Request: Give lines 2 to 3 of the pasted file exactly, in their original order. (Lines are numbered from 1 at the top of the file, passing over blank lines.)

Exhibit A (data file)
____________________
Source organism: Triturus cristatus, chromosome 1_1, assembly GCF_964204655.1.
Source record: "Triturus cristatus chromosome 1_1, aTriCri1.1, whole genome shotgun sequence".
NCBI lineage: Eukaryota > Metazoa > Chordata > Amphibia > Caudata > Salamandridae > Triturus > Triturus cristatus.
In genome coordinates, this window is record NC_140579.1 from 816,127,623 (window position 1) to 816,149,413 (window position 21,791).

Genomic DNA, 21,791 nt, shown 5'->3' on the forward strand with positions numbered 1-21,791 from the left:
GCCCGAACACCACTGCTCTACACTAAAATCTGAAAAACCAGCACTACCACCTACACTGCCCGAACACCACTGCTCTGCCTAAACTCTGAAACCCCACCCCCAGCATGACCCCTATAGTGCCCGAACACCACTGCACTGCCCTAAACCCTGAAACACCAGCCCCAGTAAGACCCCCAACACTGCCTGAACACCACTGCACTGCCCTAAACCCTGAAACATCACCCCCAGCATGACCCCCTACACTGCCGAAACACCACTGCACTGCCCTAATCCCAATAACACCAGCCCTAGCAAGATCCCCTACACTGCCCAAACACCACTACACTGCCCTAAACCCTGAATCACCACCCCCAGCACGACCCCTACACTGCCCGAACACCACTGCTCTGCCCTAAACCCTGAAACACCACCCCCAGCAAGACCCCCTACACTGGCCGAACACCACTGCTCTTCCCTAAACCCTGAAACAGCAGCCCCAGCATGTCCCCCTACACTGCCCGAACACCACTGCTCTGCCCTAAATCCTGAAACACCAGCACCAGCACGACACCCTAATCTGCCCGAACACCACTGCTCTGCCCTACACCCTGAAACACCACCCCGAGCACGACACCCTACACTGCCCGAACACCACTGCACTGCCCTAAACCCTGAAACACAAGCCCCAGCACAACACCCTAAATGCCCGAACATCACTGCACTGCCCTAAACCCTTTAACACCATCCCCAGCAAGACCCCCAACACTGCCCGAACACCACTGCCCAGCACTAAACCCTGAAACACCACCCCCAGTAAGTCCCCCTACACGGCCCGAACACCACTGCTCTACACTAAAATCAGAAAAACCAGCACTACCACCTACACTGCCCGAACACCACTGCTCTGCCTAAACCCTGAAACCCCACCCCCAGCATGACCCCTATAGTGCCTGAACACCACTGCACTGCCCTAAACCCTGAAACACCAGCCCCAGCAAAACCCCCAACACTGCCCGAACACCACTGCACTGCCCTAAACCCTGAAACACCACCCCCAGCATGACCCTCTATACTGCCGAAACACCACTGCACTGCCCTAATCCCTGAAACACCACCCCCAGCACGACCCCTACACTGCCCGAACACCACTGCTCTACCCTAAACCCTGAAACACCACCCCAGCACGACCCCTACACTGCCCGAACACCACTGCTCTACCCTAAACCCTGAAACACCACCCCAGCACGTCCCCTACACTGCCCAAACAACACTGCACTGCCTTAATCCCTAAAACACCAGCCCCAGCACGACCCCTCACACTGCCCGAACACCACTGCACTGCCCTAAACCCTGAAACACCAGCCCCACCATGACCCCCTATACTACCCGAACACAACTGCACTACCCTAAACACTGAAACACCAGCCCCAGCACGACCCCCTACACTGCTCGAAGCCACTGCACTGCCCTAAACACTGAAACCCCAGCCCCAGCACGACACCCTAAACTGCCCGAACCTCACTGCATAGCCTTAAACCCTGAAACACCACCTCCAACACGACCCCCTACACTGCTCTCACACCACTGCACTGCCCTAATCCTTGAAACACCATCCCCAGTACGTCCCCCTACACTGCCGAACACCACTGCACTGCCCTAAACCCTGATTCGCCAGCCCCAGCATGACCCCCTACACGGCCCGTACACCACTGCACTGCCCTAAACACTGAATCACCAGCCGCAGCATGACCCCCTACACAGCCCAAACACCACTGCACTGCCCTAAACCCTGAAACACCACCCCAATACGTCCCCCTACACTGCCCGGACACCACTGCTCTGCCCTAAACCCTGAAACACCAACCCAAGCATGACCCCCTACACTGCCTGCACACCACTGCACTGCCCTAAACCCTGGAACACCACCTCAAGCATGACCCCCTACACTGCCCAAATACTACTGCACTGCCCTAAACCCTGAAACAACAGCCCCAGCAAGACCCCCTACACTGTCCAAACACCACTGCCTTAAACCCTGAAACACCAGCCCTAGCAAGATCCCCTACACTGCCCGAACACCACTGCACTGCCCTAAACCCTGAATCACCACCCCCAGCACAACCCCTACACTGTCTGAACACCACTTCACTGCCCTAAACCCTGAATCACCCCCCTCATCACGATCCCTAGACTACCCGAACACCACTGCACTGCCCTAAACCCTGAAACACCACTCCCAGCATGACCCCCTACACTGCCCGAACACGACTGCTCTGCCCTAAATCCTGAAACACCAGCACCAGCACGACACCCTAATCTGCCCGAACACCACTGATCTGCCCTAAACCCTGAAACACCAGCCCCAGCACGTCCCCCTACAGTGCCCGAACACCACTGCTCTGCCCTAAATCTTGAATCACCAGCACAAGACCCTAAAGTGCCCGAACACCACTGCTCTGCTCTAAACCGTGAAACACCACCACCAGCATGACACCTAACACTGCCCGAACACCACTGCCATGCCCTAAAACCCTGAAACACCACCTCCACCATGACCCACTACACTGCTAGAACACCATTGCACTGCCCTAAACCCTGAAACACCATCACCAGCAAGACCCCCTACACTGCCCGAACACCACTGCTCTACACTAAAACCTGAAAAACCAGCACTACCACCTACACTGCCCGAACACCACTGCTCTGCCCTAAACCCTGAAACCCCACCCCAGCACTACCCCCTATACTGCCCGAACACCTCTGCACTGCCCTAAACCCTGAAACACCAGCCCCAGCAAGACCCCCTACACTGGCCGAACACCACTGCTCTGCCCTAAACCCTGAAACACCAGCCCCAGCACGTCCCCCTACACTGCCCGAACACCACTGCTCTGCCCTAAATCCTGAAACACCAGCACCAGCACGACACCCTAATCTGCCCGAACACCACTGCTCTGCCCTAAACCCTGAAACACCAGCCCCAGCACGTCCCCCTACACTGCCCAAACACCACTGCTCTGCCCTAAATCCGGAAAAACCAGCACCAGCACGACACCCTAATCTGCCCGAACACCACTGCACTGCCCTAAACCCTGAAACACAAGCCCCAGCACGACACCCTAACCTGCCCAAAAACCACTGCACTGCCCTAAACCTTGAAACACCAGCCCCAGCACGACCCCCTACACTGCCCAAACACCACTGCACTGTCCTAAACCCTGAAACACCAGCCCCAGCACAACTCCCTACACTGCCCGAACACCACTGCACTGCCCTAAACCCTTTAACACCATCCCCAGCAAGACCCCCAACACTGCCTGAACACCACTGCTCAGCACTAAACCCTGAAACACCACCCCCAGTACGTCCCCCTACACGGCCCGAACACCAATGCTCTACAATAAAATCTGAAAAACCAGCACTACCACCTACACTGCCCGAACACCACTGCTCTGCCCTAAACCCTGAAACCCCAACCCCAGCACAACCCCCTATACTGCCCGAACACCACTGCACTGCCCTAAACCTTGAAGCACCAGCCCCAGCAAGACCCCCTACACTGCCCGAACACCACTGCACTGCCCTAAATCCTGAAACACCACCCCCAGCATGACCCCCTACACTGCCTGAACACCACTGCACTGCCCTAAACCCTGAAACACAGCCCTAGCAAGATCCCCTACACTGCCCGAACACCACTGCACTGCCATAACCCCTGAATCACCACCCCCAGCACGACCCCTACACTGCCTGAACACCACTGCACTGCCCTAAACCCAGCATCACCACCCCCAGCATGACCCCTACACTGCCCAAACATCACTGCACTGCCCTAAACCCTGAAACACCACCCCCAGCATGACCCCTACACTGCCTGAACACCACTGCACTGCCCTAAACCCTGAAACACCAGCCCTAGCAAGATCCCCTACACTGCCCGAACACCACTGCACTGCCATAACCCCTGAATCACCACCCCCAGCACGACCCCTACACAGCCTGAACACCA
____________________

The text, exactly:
Source record: "Triturus cristatus chromosome 1_1, aTriCri1.1, whole genome shotgun sequence".
NCBI lineage: Eukaryota > Metazoa > Chordata > Amphibia > Caudata > Salamandridae > Triturus > Triturus cristatus.